Research Station

research_camp_labElephants Without Borders (EWB) is committed to finding answers to challenging conservation issues. It is only by connecting elephants, wildlife, people and ecosystems through rigorous and collaborative, multi-disciplinary, long-term conservation research programs that we might begin to make a meaningful difference towards conserving Africa’s biodiversity.

Thus, EWB is proud of the established “Conservation Ecology Research Station.” Located in the NG26, known as the Abu concession, in the Okavango Delta, the field research camp serves as a “living laboratory”, where researchers can advance the knowledge and understanding of elephants and other large herbivores, and investigate the on-going processes that are currently influencing wildlife ecology in the region.

The Station is environmentally friendly, conforming to strict environmental guidelines and is fully solar powered. The Facility includes a fully functioning kitchen, large office and lounge area, dining tent, researcher accommodations with ablutions, hot water and flush toilets, a special guest tent with ensuite facilities, and staff quarters. An equipped laboratory is also, available for use.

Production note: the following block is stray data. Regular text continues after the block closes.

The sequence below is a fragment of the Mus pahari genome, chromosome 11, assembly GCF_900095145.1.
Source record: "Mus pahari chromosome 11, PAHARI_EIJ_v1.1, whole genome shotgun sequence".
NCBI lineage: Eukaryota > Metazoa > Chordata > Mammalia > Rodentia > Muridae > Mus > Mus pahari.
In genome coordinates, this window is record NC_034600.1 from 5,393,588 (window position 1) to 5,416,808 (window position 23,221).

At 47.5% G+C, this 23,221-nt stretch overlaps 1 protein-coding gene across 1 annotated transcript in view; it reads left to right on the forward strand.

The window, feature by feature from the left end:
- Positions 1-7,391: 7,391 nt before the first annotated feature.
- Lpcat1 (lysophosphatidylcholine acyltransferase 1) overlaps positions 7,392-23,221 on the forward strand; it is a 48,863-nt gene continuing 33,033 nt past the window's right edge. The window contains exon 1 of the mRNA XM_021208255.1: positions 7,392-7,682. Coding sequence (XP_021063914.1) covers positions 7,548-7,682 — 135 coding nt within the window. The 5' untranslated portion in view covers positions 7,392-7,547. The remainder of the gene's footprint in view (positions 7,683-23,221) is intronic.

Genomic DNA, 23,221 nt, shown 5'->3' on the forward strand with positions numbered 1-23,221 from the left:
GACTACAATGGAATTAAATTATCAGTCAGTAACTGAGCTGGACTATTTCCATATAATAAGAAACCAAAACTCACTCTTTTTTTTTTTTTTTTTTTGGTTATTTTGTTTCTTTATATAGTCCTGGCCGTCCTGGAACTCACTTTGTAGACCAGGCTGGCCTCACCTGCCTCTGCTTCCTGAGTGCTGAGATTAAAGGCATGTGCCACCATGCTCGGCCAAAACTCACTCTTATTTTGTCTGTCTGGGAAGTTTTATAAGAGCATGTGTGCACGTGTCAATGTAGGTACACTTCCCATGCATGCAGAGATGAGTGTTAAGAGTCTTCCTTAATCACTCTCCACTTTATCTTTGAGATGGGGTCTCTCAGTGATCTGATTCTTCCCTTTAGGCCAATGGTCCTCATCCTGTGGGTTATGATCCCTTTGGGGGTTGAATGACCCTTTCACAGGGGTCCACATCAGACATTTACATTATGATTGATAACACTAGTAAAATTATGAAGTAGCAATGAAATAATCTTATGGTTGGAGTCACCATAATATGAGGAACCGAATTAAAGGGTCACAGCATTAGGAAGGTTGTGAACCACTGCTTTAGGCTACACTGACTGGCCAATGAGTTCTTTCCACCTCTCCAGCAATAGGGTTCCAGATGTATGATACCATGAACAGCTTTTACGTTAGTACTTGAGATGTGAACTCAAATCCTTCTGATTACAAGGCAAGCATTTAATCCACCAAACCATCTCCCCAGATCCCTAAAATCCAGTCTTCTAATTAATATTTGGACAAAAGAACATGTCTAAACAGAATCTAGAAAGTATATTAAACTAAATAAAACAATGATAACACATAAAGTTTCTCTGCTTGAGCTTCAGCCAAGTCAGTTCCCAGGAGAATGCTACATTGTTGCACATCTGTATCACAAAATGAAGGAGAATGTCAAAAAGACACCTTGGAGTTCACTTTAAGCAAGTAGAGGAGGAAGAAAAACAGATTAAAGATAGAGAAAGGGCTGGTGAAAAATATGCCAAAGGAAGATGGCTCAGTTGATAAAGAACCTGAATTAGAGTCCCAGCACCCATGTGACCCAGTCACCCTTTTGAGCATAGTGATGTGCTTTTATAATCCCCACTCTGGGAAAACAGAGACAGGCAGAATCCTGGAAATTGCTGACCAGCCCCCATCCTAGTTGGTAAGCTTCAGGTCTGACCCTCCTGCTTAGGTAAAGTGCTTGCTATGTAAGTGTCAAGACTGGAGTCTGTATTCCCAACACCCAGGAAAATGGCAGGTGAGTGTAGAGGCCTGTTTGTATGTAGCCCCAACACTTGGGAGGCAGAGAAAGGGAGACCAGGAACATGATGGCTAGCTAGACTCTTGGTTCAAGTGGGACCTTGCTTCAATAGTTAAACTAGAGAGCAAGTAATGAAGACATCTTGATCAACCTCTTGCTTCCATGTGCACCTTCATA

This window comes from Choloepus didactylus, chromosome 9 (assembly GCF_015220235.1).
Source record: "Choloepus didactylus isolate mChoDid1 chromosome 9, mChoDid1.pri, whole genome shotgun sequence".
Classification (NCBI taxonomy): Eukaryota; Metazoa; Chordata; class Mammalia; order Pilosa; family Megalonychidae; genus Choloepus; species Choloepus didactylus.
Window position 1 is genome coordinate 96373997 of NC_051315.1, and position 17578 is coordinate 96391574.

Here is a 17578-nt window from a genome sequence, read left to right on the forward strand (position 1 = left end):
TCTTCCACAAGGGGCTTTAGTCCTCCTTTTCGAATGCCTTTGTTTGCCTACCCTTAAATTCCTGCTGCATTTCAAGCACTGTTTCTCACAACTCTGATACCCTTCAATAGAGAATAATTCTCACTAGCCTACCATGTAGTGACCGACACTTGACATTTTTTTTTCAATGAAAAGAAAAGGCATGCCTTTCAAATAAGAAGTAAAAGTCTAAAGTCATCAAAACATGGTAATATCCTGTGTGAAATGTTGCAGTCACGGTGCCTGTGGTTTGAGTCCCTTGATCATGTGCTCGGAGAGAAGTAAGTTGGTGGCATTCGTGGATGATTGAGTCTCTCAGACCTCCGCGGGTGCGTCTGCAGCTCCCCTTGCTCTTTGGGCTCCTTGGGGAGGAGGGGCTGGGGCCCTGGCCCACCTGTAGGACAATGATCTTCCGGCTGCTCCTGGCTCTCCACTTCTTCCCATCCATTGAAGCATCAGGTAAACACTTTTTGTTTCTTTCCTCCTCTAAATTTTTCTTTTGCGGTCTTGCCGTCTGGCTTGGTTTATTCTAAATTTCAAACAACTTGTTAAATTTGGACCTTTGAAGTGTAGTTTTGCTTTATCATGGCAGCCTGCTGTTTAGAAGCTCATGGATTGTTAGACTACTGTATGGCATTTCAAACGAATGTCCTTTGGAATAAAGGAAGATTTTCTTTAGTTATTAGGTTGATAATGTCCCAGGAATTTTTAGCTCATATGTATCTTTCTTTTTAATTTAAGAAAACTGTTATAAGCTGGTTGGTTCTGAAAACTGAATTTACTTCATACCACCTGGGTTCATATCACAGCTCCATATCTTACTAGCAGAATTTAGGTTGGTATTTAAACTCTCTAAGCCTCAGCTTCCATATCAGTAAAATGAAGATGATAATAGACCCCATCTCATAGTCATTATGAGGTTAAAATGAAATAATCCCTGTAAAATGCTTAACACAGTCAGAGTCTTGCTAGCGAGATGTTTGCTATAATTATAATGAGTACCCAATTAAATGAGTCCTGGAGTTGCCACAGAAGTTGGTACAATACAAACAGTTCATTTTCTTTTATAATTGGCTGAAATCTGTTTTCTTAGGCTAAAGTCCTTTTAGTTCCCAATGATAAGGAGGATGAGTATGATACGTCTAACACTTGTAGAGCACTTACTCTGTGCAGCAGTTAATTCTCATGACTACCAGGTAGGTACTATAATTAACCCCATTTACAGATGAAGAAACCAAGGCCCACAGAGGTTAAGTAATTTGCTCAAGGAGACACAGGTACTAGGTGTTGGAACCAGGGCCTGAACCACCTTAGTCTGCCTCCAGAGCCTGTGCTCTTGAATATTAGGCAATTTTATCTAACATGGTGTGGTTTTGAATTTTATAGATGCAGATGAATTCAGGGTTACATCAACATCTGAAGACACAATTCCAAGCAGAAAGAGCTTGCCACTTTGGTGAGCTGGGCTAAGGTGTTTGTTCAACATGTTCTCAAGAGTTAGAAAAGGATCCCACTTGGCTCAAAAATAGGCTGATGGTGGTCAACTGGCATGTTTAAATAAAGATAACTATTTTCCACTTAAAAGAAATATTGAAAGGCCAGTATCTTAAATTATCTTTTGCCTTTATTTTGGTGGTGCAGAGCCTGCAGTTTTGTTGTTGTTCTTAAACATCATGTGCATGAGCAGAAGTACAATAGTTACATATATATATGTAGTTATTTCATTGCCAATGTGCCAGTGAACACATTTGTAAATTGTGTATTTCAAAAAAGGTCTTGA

Many research projects have been based at the camp investigating various topics such as: drivers of  spatial structuring and demography of elephants in a continuously changing environment, thermoregulation and climatic drivers of spatial use in elephants, ecology of giraffe and large herbivore populations in the delta ecosystem, monitoring elephant reproductive and physiological status, comparing stress levels in captive and wild populations, identifying endogenous elephant herpesviruses, the behavior, physiology of introduced elephants from captivity into the wild, waterbird colonies, and Botswana’s first dedicated hippo studies, among others. Learn more about the researchers here.

The EWB Research Station, in the middle of a wilderness area, is essential for providing opportunities to scientists, research students and different agencies which would not have been previously available to them, and, the programs established hope to create greater coordination of research efforts for wildlife conservation and management.